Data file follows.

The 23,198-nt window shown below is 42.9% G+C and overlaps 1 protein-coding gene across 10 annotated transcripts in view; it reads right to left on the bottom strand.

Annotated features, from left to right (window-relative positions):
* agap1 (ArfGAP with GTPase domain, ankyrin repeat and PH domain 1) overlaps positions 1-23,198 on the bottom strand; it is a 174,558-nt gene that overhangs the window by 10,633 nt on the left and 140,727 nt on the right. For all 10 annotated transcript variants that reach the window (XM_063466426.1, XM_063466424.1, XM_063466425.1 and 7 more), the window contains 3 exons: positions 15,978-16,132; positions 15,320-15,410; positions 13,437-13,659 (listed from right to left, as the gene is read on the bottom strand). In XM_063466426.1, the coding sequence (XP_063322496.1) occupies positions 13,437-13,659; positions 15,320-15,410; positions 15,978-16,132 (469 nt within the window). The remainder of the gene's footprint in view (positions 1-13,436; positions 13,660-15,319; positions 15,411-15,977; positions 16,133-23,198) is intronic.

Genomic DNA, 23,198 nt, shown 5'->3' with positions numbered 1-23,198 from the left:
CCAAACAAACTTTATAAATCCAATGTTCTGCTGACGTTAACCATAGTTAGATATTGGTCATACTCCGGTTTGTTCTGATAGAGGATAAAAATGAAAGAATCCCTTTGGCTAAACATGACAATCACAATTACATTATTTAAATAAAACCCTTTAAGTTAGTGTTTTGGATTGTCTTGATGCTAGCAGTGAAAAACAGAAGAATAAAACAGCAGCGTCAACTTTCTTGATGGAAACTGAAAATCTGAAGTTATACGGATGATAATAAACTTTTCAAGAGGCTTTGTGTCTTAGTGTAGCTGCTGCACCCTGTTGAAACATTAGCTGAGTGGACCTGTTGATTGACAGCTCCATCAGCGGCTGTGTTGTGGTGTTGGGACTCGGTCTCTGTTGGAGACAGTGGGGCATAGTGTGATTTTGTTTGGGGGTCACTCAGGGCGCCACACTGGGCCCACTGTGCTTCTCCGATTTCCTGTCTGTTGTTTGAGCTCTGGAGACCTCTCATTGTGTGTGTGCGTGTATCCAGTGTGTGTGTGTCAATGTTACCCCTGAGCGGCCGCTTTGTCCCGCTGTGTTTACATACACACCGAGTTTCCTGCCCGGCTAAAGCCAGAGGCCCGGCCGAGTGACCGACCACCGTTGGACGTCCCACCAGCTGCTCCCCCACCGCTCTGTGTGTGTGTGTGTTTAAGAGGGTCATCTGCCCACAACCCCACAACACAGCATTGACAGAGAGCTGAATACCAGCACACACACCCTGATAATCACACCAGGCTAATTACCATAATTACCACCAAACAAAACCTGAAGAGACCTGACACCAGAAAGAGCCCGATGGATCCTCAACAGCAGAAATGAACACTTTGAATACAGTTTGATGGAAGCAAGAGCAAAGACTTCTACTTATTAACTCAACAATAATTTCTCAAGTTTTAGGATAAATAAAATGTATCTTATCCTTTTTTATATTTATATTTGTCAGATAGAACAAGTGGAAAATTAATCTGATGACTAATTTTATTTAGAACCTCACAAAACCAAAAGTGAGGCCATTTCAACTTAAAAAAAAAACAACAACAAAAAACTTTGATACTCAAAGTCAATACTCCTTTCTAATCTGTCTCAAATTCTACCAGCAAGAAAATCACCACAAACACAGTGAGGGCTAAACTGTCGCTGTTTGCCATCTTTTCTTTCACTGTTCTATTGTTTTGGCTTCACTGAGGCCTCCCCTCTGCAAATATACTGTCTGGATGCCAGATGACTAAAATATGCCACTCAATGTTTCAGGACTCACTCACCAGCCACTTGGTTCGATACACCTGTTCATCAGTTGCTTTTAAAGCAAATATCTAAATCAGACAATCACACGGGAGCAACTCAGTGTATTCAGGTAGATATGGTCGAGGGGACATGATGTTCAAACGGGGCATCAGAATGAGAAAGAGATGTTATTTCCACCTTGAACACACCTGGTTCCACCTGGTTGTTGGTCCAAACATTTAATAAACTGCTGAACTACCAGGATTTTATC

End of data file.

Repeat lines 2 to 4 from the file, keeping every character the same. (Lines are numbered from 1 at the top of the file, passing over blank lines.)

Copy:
Annotated features, from left to right (window-relative positions):
* agap1 (ArfGAP with GTPase domain, ankyrin repeat and PH domain 1) overlaps positions 1-23,198 on the bottom strand; it is a 174,558-nt gene that overhangs the window by 10,633 nt on the left and 140,727 nt on the right. For all 10 annotated transcript variants that reach the window (XM_063466426.1, XM_063466424.1, XM_063466425.1 and 7 more), the window contains 3 exons: positions 15,978-16,132; positions 15,320-15,410; positions 13,437-13,659 (listed from right to left, as the gene is read on the bottom strand). In XM_063466426.1, the coding sequence (XP_063322496.1) occupies positions 13,437-13,659; positions 15,320-15,410; positions 15,978-16,132 (469 nt within the window). The remainder of the gene's footprint in view (positions 1-13,436; positions 13,660-15,319; positions 15,411-15,977; positions 16,133-23,198) is intronic.

Genomic DNA, 23,198 nt, shown 5'->3' with positions numbered 1-23,198 from the left: